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3 Things to do if you find porn in your child’s browser history

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You never thought it would happen to you, to your child, but here you are. You found pornography in your kid’s internet history. Or you walked in on your teen surfing adult websites. Or you stumbled on images in your tween’s smart phone. However it happened, you now know your child has been viewing pornography. What should you do now?

 

1) Nothing
That’s right– if you discover your son or daughter has been viewing pornography, the first thing you should do is absolutely nothing. The idea of your child viewing porn will evoke strong feelings– anger, fear, disgust, guilt– none of which will be helpful. Take care of yourself first. If you’re religious, pray for perspective and peace. Ponder your values and your goals for your child’s future. Visualize how you want your relationship with this child to look next week, next month, next year, ten and twenty years from now. Talk to your spouse or a trusted friend or relative with similar values. You may need to spend a few hours or a few days on this step, and that’s ok. When you feel your knee-jerk reaction dissipating, move on to step 2.

 

2) Plan your approach– and approach your child
Prepare a few talking points. The following statements may be helpful:

 

The problem with pornography is…
I’m worried about you because….
I don’t want you to look at pornography because….
I want …. for you, but viewing pornography will mess it up by……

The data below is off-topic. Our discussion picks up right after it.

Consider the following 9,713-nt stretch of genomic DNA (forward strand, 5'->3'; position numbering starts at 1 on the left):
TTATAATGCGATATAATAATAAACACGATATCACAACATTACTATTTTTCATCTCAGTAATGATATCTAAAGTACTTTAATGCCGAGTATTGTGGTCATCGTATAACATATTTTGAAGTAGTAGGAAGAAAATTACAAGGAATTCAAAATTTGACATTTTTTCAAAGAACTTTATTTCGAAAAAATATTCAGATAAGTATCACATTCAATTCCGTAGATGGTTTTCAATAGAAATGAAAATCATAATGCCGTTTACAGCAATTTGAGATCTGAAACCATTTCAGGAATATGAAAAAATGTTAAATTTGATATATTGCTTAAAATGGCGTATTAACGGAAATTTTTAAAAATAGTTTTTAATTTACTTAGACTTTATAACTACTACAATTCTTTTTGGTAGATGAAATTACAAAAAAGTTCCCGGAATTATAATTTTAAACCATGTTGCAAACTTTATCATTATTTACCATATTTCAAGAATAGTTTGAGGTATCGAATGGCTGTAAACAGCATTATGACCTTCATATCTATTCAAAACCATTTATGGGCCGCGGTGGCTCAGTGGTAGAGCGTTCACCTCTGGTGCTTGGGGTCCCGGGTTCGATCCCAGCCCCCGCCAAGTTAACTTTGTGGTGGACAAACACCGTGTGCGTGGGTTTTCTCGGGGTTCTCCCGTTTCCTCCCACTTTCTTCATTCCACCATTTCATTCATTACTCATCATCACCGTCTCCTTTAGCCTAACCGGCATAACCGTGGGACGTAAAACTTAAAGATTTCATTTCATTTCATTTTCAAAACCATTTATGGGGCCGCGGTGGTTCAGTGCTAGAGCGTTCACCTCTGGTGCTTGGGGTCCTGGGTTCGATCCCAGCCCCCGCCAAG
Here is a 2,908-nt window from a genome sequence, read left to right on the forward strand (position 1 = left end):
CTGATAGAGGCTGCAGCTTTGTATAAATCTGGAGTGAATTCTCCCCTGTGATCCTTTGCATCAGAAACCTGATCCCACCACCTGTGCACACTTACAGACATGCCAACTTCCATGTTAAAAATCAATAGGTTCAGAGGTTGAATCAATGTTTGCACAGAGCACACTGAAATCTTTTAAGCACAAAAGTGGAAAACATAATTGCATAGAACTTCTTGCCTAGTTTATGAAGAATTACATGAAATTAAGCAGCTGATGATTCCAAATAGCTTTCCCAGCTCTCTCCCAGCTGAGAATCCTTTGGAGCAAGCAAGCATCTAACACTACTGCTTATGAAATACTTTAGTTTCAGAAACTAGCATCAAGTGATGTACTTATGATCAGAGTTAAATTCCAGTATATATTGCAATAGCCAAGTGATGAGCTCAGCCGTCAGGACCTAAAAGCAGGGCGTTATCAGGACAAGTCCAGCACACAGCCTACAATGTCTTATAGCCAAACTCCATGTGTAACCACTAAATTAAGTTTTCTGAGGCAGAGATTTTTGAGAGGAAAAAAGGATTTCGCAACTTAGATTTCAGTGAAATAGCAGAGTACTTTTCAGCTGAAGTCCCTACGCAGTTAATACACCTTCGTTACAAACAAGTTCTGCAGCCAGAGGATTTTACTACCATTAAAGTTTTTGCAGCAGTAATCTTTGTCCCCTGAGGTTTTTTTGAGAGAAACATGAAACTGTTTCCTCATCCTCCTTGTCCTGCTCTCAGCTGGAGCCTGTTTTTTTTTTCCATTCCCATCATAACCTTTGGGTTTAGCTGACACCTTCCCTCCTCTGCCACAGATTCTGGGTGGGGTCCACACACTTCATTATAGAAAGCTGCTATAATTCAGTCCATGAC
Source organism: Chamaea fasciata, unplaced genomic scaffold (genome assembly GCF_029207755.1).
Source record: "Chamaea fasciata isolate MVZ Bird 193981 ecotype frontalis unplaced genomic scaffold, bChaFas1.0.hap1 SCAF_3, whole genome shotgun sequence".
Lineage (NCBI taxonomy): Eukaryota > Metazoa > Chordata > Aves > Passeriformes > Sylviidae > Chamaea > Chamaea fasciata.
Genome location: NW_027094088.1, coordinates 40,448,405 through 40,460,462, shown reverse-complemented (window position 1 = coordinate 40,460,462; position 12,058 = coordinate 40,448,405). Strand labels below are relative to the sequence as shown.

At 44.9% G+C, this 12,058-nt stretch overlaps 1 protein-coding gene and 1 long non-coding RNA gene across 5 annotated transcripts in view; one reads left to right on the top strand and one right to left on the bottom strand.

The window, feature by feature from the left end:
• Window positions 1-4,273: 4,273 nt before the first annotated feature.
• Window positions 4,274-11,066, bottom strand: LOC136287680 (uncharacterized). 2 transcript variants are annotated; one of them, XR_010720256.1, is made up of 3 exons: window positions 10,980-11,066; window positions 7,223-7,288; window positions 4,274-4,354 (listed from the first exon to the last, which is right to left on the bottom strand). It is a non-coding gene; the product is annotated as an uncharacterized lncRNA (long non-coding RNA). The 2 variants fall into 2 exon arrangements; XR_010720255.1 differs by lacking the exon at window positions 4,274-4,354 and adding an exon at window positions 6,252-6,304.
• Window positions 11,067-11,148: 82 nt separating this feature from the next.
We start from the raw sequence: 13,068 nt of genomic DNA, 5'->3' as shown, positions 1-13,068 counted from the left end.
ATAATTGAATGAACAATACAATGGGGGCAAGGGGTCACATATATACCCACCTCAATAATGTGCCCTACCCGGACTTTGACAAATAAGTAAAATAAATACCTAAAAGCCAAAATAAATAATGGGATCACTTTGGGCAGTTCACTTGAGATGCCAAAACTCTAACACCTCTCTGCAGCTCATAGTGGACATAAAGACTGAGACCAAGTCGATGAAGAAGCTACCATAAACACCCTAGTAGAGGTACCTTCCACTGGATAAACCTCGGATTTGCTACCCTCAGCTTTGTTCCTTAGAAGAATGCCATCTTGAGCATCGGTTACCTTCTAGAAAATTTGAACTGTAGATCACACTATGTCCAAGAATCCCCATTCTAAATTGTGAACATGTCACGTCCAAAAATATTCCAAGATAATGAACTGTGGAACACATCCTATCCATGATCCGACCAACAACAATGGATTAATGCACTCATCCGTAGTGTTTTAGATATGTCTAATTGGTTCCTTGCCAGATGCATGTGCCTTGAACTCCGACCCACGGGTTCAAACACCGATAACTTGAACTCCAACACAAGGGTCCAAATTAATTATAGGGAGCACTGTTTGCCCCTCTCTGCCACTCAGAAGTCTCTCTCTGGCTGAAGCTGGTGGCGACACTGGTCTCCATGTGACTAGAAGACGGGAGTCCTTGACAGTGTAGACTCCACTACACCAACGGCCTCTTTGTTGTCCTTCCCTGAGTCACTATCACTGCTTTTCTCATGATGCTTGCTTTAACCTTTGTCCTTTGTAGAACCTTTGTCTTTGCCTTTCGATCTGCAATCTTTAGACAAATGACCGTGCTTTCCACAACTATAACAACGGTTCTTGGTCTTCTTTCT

Keep it to a few sentences, then end with a question or open statement.

 

What can I do to help you?
Tell me about your experience with pornography so far.
How long have you been viewing pornography?
When did you decide to look at pornography? Why?
When you look at pornography, what do you get out of it?

 

3) Make a plan together
Your plan will be unique, but here are some possible components:

 

*An internet curfew
*No private internet usage
*All computers and mobile devices out of bedrooms
*Install a hardware-based filtering system, like Clean Router (highly recommended!)

 

Whatever the specifics, your child should be involved in creating both the limits and the consequences. Rather than an enforcement mentality, ask how you can help him or her stay away from pornography in the future. Make sure the plan provides structure and promotes accountability– no excuses or gray area.

 

It’s natural to feel angry or frightened when you discover your child is involved with online pornography. The effects of porn are serious, especially for children and teenagers. Try to stay calm, though, and focused on your child’s needs. There is a way forward, and you and your child can do this– together.

 

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08 Sep, 17

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